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National security trumps First Amendment in espionage case

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Using the Espionage Act to prosecute two former lobbyists who allegedly gave secret information to reporters does not violate the…
  • Using the Espionage Act to prosecute two former lobbyists who allegedly gave secret information to reporters does not violate the First Amendment, a federal judge ruled Thursday.

Aug. 10, 2006  ·   The First Amendment does not protect private citizens who reveal national security secrets that potentially damage the United States, Judge T.S. Ellis III of the U.S. District Court in Alexandria, Va., ruled today in a case that could affect how journalists do their jobs.

Prosecuting two former lobbyists for the American Israel Public Affairs Committee (AIPAC) under the Espionage Act does not interfere with their First Amendment rights to free speech or to petition the government, Judge Ellis ruled, nor is the 1917 law overly broad.

"Congress's attempt to provide for the nation's security by extending punishment for the disclosure of national security secrets beyond . . . persons within its trust to the general populace is a reasonable, and therefore constitutional exercise of its power," Judge Ellis wrote.

The former lobbyists, Steven J. Rosen and Keith Weissman, allegedly received confidential information from a Pentagon official and sought to publicize it by disclosing it to reporters and discussing it with Israeli embassy officials.

Among the arguments that Judge Ellis rejected is that the Espionage Act does not apply to their case because they are charged with transmitting oral communications, not tangible objects, as had defendants in all previous espionage cases.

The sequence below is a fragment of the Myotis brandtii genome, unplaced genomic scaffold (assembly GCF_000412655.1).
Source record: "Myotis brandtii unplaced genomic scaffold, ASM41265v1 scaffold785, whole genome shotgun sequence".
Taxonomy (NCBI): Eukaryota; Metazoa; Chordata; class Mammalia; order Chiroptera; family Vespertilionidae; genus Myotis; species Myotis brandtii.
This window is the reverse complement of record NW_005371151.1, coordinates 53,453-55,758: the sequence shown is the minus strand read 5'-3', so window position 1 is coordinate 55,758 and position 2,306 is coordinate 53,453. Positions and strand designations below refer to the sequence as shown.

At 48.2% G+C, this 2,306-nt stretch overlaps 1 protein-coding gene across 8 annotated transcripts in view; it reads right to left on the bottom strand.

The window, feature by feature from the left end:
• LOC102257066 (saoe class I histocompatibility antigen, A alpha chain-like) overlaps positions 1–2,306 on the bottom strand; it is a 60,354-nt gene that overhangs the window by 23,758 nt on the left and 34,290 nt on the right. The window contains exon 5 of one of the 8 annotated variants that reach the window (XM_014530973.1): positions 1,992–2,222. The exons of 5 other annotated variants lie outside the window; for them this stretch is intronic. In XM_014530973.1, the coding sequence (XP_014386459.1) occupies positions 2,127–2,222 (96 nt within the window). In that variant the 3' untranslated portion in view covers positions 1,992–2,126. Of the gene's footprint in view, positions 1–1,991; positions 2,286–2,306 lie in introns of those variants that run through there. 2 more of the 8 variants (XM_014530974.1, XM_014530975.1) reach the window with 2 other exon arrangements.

Relying on a 1988 ruling by the U.S. Court of Appeals in Richmond (4th Cir.), Judge Ellis also ruled that the espionage law gives "fair warning" as to who is "entitled to receive" national defense information, giving the executive branch the authority to define such information, which it has through a uniform classification system for national security information.

Judge Ellis rejected as overreaching the government's claim that the espionage law does not implicate anyone's First Amendment rights.

"Collecting information about United States' foreign policy and discussing that information with government officials (both United States and foreign), journalists, and other participants in the foreign policy establishment — is at the core of the First Amendment's guarantees," he wrote.

Ultimately, however, Judge Ellis concluded that the U.S. Supreme Court's discussion of the Espionage Act in its 1971 Pentagon Papers ruling, New York Times v. United States, supports the law's constitutionality as applied to the former lobbyists.

In that case, three Supreme Court justices — Potter Stewart, Byron White and Thurgood Marshall — explicitly acknowledged the possibility of prosecuting newspapers under the espionage statutes for publishing a classified document — the Pentagon Papers. Judge Ellis noted that the opinions of five other justices did not contradict that view. The papers and the journalists involved were never prosecuted.